Wednesday, October 27, 2010

Standing in a room with 20 men convicted of domestic violence is a choice not many women would make. Halley Woodward is different.

A second-year graduate student in clinical psychology, Woodward is working with the Iowa Department of Corrections and her UI lab to restructure the state's batterer education program. Known as the BEP Project, the goal is to reduce relapses amongst convicted domestic abusers. Woodward, a Graduate College Presidential Fellow, is devoted to this project because of the social implications and importance to a wide population. Although working in domestic violence can be difficult, helping convicted abusers positively turn their lives around is tremendously rewarding.

"It's empowering and very meaningful to reach out and try to evoke change in men who have been in trouble for abusing women," Woodward said. Woodward said the current curriculum is less effective than it could be, in part because it focuses on only one to two reasons abusers abuse. Also, most individuals attending the program aren't motivated to change, which can cause them to be unresponsive to the sessions.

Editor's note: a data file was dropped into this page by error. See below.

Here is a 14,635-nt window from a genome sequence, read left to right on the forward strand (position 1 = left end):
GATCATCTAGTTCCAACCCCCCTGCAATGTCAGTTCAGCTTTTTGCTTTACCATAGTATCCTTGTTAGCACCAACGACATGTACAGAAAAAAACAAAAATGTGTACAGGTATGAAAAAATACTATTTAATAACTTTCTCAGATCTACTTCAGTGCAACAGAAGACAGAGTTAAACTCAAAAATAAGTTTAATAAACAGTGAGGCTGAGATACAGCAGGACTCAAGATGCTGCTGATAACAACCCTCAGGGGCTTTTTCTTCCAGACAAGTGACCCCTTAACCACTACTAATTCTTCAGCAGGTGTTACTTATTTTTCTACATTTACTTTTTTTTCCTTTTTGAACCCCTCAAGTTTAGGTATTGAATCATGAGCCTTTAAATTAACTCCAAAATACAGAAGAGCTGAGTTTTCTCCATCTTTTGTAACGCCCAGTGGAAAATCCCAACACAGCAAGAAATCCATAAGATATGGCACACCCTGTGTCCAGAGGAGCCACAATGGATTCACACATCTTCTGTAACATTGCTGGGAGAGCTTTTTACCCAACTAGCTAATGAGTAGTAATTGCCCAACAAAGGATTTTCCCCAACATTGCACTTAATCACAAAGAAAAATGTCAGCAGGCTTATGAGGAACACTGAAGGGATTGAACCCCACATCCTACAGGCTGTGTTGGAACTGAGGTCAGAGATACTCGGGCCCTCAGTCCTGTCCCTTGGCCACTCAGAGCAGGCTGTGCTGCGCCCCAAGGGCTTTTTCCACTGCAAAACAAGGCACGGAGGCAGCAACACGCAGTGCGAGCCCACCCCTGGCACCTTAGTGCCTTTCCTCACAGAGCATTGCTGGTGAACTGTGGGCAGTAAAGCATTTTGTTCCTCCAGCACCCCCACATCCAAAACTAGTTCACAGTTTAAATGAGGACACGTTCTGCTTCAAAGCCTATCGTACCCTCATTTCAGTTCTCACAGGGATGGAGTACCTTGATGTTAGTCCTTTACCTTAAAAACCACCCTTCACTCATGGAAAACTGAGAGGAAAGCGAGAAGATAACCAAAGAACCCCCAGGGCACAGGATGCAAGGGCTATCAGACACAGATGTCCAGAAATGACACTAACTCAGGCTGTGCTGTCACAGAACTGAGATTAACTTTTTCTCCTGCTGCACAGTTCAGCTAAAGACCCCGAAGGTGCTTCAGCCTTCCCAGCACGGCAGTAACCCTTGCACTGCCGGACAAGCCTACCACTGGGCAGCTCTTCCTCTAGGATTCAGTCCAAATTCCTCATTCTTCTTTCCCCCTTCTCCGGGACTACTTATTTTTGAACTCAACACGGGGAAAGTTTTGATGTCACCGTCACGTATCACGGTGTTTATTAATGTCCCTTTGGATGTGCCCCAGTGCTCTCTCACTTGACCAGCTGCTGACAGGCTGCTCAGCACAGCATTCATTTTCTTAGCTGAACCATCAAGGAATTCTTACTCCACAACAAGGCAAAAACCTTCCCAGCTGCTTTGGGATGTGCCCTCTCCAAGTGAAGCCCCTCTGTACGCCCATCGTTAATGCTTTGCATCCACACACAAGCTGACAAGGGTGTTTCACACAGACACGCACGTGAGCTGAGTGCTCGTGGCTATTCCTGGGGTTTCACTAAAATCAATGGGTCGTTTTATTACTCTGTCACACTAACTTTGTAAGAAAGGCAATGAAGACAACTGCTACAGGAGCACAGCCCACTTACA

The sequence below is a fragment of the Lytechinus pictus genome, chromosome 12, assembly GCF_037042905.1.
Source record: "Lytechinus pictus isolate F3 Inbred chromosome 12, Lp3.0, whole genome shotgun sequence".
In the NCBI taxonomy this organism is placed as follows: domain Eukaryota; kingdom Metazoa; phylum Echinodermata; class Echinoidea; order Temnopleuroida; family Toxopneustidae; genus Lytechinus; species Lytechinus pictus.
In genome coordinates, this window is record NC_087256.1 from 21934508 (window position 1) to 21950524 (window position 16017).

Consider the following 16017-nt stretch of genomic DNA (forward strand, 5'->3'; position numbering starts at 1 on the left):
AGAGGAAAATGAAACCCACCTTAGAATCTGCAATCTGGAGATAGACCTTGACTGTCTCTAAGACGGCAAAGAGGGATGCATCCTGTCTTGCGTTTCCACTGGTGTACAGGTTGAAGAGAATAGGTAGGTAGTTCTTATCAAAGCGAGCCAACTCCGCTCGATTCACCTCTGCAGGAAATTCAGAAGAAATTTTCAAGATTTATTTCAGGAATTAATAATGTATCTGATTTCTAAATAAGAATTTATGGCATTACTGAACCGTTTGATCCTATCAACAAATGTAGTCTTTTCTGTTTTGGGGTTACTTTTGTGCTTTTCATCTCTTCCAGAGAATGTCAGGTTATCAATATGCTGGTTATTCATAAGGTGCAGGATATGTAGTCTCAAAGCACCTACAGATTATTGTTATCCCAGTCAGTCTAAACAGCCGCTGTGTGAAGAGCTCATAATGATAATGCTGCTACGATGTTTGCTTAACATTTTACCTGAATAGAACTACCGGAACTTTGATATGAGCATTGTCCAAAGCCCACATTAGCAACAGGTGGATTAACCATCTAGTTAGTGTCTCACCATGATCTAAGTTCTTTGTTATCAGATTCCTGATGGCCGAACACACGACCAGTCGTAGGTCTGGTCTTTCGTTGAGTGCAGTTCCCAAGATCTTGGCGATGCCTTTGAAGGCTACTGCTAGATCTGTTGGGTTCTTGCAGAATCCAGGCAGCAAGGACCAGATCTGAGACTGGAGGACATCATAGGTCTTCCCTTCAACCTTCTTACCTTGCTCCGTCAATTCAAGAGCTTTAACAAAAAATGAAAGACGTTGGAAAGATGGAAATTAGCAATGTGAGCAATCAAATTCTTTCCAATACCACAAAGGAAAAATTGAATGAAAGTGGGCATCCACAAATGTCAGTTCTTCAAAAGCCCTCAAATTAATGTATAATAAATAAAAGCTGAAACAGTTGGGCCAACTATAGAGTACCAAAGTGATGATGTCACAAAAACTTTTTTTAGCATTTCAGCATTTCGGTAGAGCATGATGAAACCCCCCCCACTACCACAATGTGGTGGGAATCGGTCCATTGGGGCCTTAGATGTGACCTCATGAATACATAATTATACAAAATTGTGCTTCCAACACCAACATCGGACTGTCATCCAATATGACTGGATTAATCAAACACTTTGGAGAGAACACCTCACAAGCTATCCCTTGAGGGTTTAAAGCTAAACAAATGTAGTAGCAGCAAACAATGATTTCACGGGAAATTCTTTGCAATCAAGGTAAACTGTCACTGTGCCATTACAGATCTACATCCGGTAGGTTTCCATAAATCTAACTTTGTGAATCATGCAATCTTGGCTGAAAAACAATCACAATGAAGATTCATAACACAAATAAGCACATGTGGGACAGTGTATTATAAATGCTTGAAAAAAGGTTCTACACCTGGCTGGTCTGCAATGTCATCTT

The new approach Woodward and fellow researchers are developing aims to increase the perpetrators' motivation to listen attentively. To do so, it will focus more on what the abusers want by getting them to reflect on values, and what's working or not working in their lives. "We want them to consider what they value and encourage them to be mindful of those values at all times," Woodward said. "In high-pressure situations, they can ask themselves whether their choices are helping them move toward or away from their values."

Draft plans for the training are almost complete, and a pilot program will soon be launched across the state. Woodward is excited for the possibilities the program presents. If successful, it will be the first evidence-based program of its kind in the country. In addition to her work on the BEP Project, Woodward is beginning to research the effects of stress and mental health concerns on relationships. She said research indicates that depression is linked to marital distress and vice versa, but we don't know exactly how depression affects a relationship.

Woodward is analyzing data from a recent survey on intimate partners in college. The study consisted of relationship questionnaires and interviews filled out five times in four years by the same students. Erika Lawrence, associate professor of psychology, is Woodward's mentor. She praised Woodward's work ethic and said she foresees a bright future for her student. "Working on a state-of-the art research project like the BEP Project while completing all of her other academic obligations is impressive, and she is extremely passionate about her work," Lawrence said. "It is a real joy as a mentor to work with a student like that. She is on track to become a leader in the field."